The next forty minutes brought up a lot of the lies of which we convince ourselves that obstruct us from moving forward. For example B brought up something which to him was a huge obstacle. He said, “I understand that I need the church in my life, but why would the church need me?” I have learned from my time here that these questions are not worth answering one by one when reasoning with a person.

The reason they come up is typically not due to some doubt about whether or not he is needed in the church. Rather, it is a reflection of his own outlook of himself. He feels like he is worthless at this time, and has grown comfortable with making excuses as to why he is. Another thing he said was that the bishop would only be inconvenienced by him, and not want to listen sincerely. After this, he related the events of his first meeting with the bishop from my Voskresensky ward.

 

Trying to work through these problems is not useful. It is like trying to repair a cracking wall to a dam. A small leak might pop up somewhere along the surface. You could run over it with a roll of duct tape and patch things up, but give it a little bit of time, and another leak will show its face. Fixing the blemishes on the surface will have no effect to the damage that has taken place beneath. In B’s case, he feels deep sorrow for the life which he chose to live, and is too afraid to take the uncomfortable, but necessary steps to fix things.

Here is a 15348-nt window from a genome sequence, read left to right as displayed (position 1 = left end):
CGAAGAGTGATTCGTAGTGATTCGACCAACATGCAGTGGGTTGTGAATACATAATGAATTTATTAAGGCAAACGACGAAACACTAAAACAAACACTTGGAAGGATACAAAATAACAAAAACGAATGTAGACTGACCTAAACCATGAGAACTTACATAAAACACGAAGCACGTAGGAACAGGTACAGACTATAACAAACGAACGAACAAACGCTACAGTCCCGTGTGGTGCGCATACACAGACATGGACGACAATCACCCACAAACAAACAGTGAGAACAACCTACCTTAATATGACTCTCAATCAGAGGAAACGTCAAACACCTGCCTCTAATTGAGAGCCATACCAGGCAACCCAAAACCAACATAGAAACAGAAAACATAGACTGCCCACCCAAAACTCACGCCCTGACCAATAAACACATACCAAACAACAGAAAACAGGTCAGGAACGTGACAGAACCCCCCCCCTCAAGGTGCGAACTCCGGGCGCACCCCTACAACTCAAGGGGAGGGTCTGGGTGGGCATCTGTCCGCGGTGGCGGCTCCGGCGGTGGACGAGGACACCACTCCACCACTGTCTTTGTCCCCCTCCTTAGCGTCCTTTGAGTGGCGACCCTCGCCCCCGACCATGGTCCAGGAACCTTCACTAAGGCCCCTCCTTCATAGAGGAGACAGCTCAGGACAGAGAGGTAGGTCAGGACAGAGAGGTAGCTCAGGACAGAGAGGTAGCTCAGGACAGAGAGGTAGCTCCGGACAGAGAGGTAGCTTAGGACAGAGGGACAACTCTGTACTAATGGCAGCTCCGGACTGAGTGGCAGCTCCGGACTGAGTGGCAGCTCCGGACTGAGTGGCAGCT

In the end, I said very clearly that he has to go confess to the bishop and that no one will take the steps toward that except for him. This caused him some extremely clear discomfort and he shortly thereafter ended the lesson. On the way out, I said that we would likely not be able to get permission to leave our area and visit them, to which B replied that two times was more than enough. Before I walked into the elevator I gave him a hug and we said good-bye. The whole time going home I was asking myself if what I did was the correct thing. What was said needed to be said, but maybe it should have been handled with more love and in a friendlier manner. My concerns were put to rest upon answering a ringing phone and hearing the Elders from Obolon on the other end. Apparently, B called them, thinking that the number on the business cards was that of the bishop. They gave it to him and hung up. It was when we received that phone call that I knew that everything was conducted as it needed to be. He has been trying to come back to the church for a year and a half. The whole time though, avoiding that big step of confession. Everything else was in order, though on its own not enough. I am grateful for the opportunity which we had to help him move closer to happiness.